As  I was driving through Iowa this week to our office in Independence, I couldn’t help but think back to this summer when #itsonlyiowa was trending on Twitter.  As I’m sure most of you know, Iowa was hit with two curveballs this year with prevent planting and bad weather.  Many farmers used #itsonlyiowa to gripe about conditions, how low the price of corn was and whatever was bothering them that day.

These farmers are part of the reason I opened an office there.  Why Iowa?  Because the Iowan farmers forgot to sell their crop.  Iowa is the leading producer of corn, soybeans and pork, and historically the better corn grew in Iowa, the lower the price got in the market, but not this year.

Iowan farmers were looking at their crops and weren’t too worried.  They figured if their crops weren’t that great, no one else’s were either.    But all those other neighboring states managed to pull in near record crops.  Meanwhile Iowa farmers have a lot of corn sitting in silos at a deferred price while the price of corn keeps edging lower.  I love our farmers in Iowa, but they need our help.  We want to help teach some marketing to a crowd that forgot to sell its crop.

Margins, markets, whatever your needs, at Trade the Farm we’re only a phone call away 1-855-737-FARM, or if you don’t have much time @tradethefarm works too.

Enjoy your weekend.



There is a significant risk of loss in trading futures and options.  Futures trading is not appropriate for all investors.  Please read our full risk disclosure at



Prayers to the Market

Jan 11, 2014

Prayers to the Market


Ahhhhh Sunday.  On Sundays we here at Trade the Farm @tradethefarm have three very important obligations: spend time with family, go to church, and get ready for the markets to open. 

Some Sundays in church I find myself thinking about a certain large short future position and praying that prices will go down.  Then I look around and see all the farmers in my congregation and I’m pretty sure that they’re praying that the prices will go up.

Sunday has always been considered a day of rest and while a lot of people take that day off, anyone in the ag- business knows that Sunday in America is Monday to the rest of the world.

Between a Friday afternoon close and a Sunday night open the market has its quietest time of the week, over 50 hours closed.  That’s why Sunday can have some of the best trading of the week.  Sunday is prime time for price discovery.  Over those 50 hours there can be changes in weather, crop conditions, geopolitics, etc.  In that same time your thoughts about the market and risk have also had time to settle in and coalesce.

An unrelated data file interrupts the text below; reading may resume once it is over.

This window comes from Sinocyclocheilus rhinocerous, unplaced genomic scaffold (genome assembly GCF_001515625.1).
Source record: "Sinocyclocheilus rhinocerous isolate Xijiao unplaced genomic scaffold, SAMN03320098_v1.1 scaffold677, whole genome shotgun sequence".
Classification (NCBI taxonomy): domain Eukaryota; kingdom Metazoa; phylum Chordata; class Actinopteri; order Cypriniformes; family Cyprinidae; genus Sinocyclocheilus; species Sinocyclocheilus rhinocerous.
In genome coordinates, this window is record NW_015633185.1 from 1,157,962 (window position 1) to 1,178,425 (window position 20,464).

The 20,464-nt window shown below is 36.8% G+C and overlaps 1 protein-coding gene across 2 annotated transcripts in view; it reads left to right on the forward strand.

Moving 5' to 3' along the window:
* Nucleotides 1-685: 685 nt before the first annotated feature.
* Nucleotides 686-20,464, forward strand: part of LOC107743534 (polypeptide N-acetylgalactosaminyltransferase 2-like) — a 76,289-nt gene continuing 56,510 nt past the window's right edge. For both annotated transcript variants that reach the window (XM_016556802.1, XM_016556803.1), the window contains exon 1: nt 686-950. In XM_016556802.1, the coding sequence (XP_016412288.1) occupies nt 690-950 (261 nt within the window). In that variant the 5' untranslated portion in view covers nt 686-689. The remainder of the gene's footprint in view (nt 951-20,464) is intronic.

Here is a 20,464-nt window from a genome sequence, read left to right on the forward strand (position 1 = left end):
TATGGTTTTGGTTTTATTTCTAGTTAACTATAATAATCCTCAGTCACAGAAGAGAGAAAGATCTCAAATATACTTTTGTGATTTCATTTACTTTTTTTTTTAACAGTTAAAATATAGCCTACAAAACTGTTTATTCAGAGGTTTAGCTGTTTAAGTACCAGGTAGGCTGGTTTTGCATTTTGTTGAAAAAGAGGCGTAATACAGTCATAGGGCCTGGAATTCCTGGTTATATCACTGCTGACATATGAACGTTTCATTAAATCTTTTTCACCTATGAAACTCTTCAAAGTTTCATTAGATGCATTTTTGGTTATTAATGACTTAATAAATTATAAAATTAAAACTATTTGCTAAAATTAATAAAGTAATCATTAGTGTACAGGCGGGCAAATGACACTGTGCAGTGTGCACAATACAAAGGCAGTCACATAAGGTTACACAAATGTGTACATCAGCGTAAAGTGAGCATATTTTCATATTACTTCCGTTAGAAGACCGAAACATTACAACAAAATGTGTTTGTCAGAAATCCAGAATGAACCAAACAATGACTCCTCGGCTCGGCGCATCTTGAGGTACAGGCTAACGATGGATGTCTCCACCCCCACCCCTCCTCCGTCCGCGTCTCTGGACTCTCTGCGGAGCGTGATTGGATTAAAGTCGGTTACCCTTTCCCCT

CME Group, unlike Chick-Fil-A is always open on Sundays.

My Sundays are usually spent preparing for a conference call named Ag-Squawk @agsquawk, where ag-professionals and I get together to evaluate risks and possible opportunities for the following week.

At Trade the Farm @tradethefarm we always preach to our farmer clients that you don’t make money growing grain, you make money selling the grain you’ve grown.

With that said, time to get to work. 

Whose prayers are going to be answered, mine or yours?   Only God knows.

I hope you and your family are enjoying this Sunday as much as I am mine.

Feel free to contact me at any time 1-855-737-FARM.



There is a significant risk of loss in trading futures and options.  Futures trading is not appropriate for all investors.  Please read our full risk disclosure at


Unlimited Opportunites

Jan 10, 2014

Unlimited Opportunities


Corn hit a new multi-year low in 2013, and after noted farmer sell off over the last few weeks, here comes the infamous January crop report.  This report never seems to come quietly. Five out of the last six January crop reports have seen limit up or limit down moves.  With corns new lower price structure we didn’t have a limit up move, but percentage wise, it knocked our socks off.

So as a farmer what’s one to think? Everyone ran to options to ease their minds by buying puts, but the real heroes were the calls who everyone thought were dead.  With wild markets like we saw today it’s essential to have a better understanding of futures and options markets. There are so many different ways to educate yourself and to monitor your risk. We here at Trade the Farm are always here to help farmers understand and manage these risks. 

I often joke on twitter @tradethefarm, that the American farmer is caught long.  Well tonight these American farmers can sit back, relax, and have a drink, because it certainly looks like this cat does have nine lives.

Please feel free to contact us at any time 1-855-737-FARM.

The New Normal?

Jan 06, 2014

$3.99 Corn…..the new normal?


After a weak close on Monday with December corn trading at $4.50 and November beans at $11.35, what will 2014 bring?

We here at Trade the Farm are sharpening our pencils, pulling out our chairs and settling in to retool our profit margins for what is looking to be a challenging year.  All the old tricks we’ve used in the last 6-7 years aren’t going to work in this new corn market.

Corn prices plunged 39% in 2013 because of low demand and high supply.  These trends look to continue in the first part of the new year, and possibly all year.  A crop report coming next week should help to sharpen things up a bit.

Don’t you miss $8.00 corn? I sure do.

What do you think 2014 has in store for us? Let me know on Twitter @tradethefarm.

Trade the Farm would like to wish you and yours a very happy, healthy and prosperous new year.  We look forward to continuing this and other conversations in 2014.